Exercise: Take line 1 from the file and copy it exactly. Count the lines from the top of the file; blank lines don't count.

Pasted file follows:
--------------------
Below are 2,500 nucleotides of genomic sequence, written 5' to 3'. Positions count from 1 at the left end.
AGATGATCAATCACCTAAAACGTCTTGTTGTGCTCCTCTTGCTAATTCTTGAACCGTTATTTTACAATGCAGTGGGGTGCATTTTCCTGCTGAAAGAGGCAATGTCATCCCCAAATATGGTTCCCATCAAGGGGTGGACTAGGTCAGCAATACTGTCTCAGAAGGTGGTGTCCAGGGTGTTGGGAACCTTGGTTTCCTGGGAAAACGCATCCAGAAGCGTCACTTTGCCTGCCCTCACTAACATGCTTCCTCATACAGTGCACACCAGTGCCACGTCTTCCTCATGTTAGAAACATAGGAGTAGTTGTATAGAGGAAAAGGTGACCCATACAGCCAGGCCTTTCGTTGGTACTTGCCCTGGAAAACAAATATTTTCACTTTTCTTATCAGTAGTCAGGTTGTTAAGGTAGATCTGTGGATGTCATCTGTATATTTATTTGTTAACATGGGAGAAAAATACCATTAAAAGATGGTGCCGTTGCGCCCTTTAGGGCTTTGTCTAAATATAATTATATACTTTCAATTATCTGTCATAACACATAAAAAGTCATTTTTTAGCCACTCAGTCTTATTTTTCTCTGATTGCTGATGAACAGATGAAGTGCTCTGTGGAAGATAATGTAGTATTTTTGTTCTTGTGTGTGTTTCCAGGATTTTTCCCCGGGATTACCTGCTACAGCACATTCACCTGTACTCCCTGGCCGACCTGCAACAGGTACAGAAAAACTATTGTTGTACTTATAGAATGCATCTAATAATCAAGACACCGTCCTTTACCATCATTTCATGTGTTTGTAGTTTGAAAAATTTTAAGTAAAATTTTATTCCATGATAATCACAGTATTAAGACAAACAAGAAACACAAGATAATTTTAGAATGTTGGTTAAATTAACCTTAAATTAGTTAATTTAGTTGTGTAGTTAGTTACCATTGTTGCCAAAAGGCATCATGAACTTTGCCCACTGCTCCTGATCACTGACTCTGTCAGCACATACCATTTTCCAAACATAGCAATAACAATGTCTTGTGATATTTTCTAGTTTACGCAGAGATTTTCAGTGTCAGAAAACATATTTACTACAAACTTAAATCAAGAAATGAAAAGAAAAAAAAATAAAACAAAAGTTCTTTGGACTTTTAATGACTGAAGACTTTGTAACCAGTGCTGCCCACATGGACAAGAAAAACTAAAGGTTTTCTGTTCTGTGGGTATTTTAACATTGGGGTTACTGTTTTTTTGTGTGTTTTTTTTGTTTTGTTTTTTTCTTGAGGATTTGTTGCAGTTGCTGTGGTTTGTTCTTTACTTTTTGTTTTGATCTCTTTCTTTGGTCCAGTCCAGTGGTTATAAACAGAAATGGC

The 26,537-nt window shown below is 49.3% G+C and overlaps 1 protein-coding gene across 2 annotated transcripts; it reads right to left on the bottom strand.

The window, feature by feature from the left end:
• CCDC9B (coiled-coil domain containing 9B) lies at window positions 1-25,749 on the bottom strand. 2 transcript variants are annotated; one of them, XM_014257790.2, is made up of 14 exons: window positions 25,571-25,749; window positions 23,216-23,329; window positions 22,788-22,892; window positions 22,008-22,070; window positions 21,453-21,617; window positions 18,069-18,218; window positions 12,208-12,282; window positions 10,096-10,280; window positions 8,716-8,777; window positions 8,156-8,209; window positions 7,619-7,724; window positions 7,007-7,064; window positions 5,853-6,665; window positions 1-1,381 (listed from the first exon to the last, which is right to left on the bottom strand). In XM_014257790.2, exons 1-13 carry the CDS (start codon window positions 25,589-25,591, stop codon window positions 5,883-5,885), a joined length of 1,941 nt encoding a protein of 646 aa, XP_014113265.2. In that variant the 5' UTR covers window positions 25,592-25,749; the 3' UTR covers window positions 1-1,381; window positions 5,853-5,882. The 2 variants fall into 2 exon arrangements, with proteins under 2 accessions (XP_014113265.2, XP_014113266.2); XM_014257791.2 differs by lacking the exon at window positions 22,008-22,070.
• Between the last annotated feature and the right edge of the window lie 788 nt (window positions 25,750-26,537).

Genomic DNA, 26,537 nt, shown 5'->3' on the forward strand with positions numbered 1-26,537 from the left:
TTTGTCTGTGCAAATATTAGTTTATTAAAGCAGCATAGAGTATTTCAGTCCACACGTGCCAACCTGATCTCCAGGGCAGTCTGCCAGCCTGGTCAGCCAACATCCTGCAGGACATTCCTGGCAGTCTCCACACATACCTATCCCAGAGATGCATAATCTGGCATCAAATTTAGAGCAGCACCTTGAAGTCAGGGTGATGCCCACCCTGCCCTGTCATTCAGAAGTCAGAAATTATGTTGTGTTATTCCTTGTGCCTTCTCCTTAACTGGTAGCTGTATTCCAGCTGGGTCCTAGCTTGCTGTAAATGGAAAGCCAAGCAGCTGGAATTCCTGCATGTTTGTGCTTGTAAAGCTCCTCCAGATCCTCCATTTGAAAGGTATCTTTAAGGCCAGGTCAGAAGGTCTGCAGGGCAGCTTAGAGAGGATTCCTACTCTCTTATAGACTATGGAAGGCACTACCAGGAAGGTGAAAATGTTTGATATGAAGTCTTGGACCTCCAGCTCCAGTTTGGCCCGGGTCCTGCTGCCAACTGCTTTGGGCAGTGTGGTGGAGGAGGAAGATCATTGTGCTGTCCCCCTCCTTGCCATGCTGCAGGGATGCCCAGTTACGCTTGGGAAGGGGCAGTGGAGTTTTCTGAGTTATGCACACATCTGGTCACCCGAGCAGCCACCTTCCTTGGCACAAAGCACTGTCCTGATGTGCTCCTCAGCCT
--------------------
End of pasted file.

Below are 2,500 nucleotides of genomic sequence, written 5' to 3'. Positions count from 1 at the left end.